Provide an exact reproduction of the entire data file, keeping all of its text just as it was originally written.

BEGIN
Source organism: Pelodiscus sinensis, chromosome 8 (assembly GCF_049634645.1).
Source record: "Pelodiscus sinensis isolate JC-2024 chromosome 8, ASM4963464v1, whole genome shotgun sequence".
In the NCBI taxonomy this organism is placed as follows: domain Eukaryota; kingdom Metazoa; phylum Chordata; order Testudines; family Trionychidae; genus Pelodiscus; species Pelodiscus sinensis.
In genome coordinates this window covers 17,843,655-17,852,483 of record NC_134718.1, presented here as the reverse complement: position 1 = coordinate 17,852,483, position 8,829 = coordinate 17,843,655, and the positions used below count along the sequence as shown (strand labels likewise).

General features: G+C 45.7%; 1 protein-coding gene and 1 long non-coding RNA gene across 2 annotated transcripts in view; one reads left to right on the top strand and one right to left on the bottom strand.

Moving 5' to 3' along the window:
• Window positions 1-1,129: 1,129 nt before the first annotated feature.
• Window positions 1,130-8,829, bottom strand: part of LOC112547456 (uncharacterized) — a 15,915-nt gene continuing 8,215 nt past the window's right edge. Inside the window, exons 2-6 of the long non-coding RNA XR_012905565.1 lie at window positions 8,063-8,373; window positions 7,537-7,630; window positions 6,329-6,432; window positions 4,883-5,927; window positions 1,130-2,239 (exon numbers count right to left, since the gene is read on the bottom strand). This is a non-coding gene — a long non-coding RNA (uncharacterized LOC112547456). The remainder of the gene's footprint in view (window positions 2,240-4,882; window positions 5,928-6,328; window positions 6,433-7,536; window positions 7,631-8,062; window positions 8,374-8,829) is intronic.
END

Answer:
Source organism: Pelodiscus sinensis, chromosome 8 (assembly GCF_049634645.1).
Source record: "Pelodiscus sinensis isolate JC-2024 chromosome 8, ASM4963464v1, whole genome shotgun sequence".
In the NCBI taxonomy this organism is placed as follows: domain Eukaryota; kingdom Metazoa; phylum Chordata; order Testudines; family Trionychidae; genus Pelodiscus; species Pelodiscus sinensis.
In genome coordinates this window covers 17,843,655-17,852,483 of record NC_134718.1, presented here as the reverse complement: position 1 = coordinate 17,852,483, position 8,829 = coordinate 17,843,655, and the positions used below count along the sequence as shown (strand labels likewise).

General features: G+C 45.7%; 1 protein-coding gene and 1 long non-coding RNA gene across 2 annotated transcripts in view; one reads left to right on the top strand and one right to left on the bottom strand.

Moving 5' to 3' along the window:
• Window positions 1-1,129: 1,129 nt before the first annotated feature.
• Window positions 1,130-8,829, bottom strand: part of LOC112547456 (uncharacterized) — a 15,915-nt gene continuing 8,215 nt past the window's right edge. Inside the window, exons 2-6 of the long non-coding RNA XR_012905565.1 lie at window positions 8,063-8,373; window positions 7,537-7,630; window positions 6,329-6,432; window positions 4,883-5,927; window positions 1,130-2,239 (exon numbers count right to left, since the gene is read on the bottom strand). This is a non-coding gene — a long non-coding RNA (uncharacterized LOC112547456). The remainder of the gene's footprint in view (window positions 2,240-4,882; window positions 5,928-6,328; window positions 6,433-7,536; window positions 7,631-8,062; window positions 8,374-8,829) is intronic.